So Linux is a kernel and GNU/Linux is an operating system which uses the Linux kernel and the GNU tools.

  32. Wally Bass says:

    >>I still stand by my original premise.  The purpose of an operating system is to shield the application from the hardware.<<

    I don’t think that tells the whole story at all. I would say something more like "the purpose of an operating system is to provide abstract models of the hardware that are as useful as and general as possible."

    For example, to access a sector on disk without and OS, I would need to know the details of the disk controller, do INs and OUTs to the controller out the gazoo, and so on. By your description, what an OS should then do is, for example, provide a simple call by which I could access sector N on the disk. That is really all that is required to shield the application from the hardware.

    But the OS should, and does, do something better. It invents an abstraction called "files" and another abstraction called "(sub)directories,"   which is quite different from accessing sectors. The abstraction is a good one in that, with this abstraction, but with the ability to directly access sectors not provided, the abstraction is good enough that it is really all I need for virtually anything I might want to do, and the inability to access sectors directly is no significant loss.

    For each peice of hardware, there is not only the job of isolating the apps from the "details" of how it is controlled and accessed, there is also the job of inventing the abstract model by which the device will be seen by applications. Inventing the abstract model is quite difficult, because a major job in inventing the abstract model is to "predict the future" to some extent, so the the abstract model not only handles todays devices, but, if well done, the model will be able to serve without change in handling future devices.

    Doing all of this, I submit, is the job of any basic OS, not the job of some larger entity we call a platform.

  33. Ashod Nakashian says:

    Larry,

    Your comparison with Linux (indeed any *ix) has one issue; the fact that in Windows, unlike its open-source counterpart, you can’t seperate, replace, improve or otherwise completly remove ANY part of it.

    It’s not only a technical issue, remember the DOJ anti-trust case… this was a big deal, and still is. It’s called CHOICE.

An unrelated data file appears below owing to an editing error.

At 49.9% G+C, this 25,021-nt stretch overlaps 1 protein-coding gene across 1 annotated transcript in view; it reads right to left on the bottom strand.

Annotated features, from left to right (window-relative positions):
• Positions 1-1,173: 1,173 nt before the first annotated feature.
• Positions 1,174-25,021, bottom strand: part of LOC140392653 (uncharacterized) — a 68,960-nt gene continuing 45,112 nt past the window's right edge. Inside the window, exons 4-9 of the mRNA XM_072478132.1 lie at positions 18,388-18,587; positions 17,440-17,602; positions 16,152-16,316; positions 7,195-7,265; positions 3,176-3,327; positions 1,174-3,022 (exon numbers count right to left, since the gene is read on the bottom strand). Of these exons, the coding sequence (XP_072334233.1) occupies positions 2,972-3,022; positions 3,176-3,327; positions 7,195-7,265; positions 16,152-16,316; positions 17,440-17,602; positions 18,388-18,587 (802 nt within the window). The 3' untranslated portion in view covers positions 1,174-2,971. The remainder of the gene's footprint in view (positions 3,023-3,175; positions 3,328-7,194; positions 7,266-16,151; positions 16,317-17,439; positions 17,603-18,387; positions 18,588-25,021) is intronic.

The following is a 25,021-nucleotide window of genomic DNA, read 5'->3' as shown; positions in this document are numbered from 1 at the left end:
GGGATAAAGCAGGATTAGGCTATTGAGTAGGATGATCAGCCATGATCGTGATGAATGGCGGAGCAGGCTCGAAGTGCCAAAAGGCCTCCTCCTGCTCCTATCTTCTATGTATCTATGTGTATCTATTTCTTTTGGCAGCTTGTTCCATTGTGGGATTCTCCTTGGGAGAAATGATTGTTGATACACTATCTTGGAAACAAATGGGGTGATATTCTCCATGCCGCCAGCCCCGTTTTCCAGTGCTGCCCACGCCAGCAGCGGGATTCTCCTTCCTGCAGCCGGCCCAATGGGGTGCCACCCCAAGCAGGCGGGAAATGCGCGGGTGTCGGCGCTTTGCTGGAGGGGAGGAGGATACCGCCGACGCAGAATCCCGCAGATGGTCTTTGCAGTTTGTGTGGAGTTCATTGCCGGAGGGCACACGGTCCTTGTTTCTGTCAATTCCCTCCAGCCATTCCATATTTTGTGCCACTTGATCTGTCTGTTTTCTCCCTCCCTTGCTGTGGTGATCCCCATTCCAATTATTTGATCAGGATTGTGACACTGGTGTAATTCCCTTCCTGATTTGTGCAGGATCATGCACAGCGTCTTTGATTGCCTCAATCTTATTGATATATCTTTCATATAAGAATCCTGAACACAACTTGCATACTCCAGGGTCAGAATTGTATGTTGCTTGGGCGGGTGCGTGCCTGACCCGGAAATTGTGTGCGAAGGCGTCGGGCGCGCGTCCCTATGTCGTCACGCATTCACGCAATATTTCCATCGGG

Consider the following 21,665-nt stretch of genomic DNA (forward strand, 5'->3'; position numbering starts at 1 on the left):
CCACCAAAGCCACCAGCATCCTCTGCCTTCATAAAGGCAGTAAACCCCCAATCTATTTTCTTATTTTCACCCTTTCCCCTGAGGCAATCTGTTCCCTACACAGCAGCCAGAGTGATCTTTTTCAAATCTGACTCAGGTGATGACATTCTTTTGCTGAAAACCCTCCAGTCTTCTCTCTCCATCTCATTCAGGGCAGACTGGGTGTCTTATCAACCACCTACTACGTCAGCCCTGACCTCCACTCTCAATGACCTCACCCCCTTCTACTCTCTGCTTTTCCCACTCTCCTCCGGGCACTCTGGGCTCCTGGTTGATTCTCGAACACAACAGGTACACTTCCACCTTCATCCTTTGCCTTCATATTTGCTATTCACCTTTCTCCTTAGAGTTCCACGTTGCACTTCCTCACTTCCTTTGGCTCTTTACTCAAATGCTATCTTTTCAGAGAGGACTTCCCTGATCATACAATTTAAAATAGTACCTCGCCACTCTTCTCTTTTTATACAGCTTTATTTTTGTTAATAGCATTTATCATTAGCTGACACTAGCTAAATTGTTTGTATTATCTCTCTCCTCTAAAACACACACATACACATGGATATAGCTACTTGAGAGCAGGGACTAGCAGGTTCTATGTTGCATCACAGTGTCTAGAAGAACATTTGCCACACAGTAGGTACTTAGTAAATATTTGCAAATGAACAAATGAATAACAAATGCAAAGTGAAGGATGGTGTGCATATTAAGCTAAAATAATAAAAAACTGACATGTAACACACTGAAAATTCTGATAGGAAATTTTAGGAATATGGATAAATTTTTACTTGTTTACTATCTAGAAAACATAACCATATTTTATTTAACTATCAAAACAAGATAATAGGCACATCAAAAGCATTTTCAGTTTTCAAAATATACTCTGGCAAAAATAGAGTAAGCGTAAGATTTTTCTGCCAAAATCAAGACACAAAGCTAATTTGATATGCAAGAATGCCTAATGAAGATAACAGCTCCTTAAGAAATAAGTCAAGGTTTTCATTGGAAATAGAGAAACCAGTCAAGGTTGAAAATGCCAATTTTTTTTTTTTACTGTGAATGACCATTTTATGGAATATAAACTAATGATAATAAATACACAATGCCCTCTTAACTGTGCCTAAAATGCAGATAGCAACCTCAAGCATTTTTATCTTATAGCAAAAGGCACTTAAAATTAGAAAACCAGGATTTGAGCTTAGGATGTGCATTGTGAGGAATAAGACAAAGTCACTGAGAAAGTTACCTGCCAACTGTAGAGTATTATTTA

Everything you said is true, only it’s true in the sense of marketing, not in terms of flexibility, extensibility or choice.

    So while you (and if you haven’t noticed, ALL of MS management AND, coincidentialy, the legal team too) sound like making a logical statement to the user’s benefit, it really is an advertisment for why Windows needs all that, and what MS is doing for the customers.

    Granted, it’s useful in (possibly) many cases, but not admitting its drawbacks, is an ommision that can’t be easly overlooked, especially if the statement is made by someone as knowledgable as you. You know better!

    -Ash

  34. Ashod, I’m talking about the terminology.  Nothing more, nothing less.  FOSS is irrelevant to the discussion, the terms I use apply to FOSS and CSS, so any discussion about replacing/improving/whatever is out of scope IMHO.

  35. Maurits says:

    Wow, everyone’s disagreeing with me. :)

    Let me restate my point slightly.

    Every developer-hour Microsoft spends on the development platform (HTML renderer, video renderer, etc.) is a developer-hour taken away from the core OS (WinFS, anyone?)

    Development platforms are a fundamental need and I don’t dispute that.  But is licensing another HTML renderer such a bad thing?

  36. Valery Tolkov says:

    I would agree, that Windows is a platform, not just an OS. But the problem is that platform is not a word from user’s dictionary. Platform is something, what developer needs. Why should I, as a user, pay for a platform? Maybe I like Firefox. Why should I invest into IE development? Why should I pay out huge investment into platform, if I just want OS to make my favorite apps running? We can say that platform is free, included into OS price, but it is a some sort of commercial lie, which everyone is used to understand.

    So here we have a conflict, which is quite visible now. There are obviously two target groups, but MS do not have an interest to target them separately.

  37. Dean Harding says:

    Maurits, but now you’re assuming that a developer who works on the developement platform (HTML renderer, video renderer, etc) is completely replaceable with one who works on the core OS, which is patently false. Someone who is able to write a great HTML renderer isn’t nessecarily going to be able to write a great thread scheduling algorithm or file system driver (or vice versa).

    So just because there are people at Microsoft working on IE7 doesn’t mean those same people could instead be making the release of WinFS any quicker.

  38. Ashod Nakashian says:

    Larry,